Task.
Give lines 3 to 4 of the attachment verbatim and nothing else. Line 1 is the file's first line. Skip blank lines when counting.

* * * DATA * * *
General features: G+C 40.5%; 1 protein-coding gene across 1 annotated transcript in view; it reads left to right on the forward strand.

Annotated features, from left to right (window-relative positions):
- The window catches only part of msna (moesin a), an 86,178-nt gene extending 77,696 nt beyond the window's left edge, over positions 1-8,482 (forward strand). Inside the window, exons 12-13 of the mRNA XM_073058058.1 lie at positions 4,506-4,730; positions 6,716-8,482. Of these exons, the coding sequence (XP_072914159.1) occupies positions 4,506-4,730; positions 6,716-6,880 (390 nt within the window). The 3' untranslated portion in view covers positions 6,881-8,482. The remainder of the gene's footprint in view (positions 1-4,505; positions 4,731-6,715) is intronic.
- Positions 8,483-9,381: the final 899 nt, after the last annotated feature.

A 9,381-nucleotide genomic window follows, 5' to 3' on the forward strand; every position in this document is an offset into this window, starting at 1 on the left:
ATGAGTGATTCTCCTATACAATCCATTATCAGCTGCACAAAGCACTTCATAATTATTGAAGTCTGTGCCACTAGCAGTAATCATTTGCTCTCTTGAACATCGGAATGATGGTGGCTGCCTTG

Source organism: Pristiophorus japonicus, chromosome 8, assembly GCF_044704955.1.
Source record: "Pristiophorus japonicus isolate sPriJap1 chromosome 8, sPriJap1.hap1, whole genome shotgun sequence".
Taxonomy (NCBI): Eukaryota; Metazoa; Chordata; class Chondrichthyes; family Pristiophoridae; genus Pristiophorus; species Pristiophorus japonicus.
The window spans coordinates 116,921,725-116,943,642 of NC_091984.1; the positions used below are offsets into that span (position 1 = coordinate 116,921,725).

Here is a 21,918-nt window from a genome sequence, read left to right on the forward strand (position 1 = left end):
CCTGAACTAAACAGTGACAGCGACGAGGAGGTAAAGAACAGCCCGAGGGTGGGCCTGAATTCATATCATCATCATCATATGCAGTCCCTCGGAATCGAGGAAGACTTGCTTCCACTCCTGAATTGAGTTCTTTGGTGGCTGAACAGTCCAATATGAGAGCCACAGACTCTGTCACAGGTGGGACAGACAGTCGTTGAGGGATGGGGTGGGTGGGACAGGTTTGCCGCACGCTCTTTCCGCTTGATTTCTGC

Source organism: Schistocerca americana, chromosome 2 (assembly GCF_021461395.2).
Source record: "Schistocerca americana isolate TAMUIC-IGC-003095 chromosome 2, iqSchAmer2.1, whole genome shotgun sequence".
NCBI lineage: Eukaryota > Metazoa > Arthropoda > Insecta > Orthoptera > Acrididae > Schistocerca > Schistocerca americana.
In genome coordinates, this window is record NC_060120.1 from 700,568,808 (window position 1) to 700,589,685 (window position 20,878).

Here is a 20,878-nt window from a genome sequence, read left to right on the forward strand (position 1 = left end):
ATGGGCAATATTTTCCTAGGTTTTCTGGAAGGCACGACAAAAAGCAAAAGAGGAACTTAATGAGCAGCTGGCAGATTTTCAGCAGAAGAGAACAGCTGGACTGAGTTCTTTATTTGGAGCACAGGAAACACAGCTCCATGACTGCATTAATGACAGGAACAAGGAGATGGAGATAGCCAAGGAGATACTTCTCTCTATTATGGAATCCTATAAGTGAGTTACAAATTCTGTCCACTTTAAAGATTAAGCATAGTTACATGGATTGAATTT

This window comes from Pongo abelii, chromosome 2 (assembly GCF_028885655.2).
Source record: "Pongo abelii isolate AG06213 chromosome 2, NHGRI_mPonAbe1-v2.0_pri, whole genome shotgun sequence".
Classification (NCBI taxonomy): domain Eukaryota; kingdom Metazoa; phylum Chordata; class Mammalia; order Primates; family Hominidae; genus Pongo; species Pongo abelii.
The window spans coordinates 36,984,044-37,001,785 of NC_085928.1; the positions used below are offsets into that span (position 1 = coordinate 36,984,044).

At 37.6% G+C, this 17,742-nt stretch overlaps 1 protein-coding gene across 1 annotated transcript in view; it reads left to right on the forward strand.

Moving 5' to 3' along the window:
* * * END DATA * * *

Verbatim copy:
- The window catches only part of msna (moesin a), an 86,178-nt gene extending 77,696 nt beyond the window's left edge, over positions 1-8,482 (forward strand). Inside the window, exons 12-13 of the mRNA XM_073058058.1 lie at positions 4,506-4,730; positions 6,716-8,482. Of these exons, the coding sequence (XP_072914159.1) occupies positions 4,506-4,730; positions 6,716-6,880 (390 nt within the window). The 3' untranslated portion in view covers positions 6,881-8,482. The remainder of the gene's footprint in view (positions 1-4,505; positions 4,731-6,715) is intronic.
- Positions 8,483-9,381: the final 899 nt, after the last annotated feature.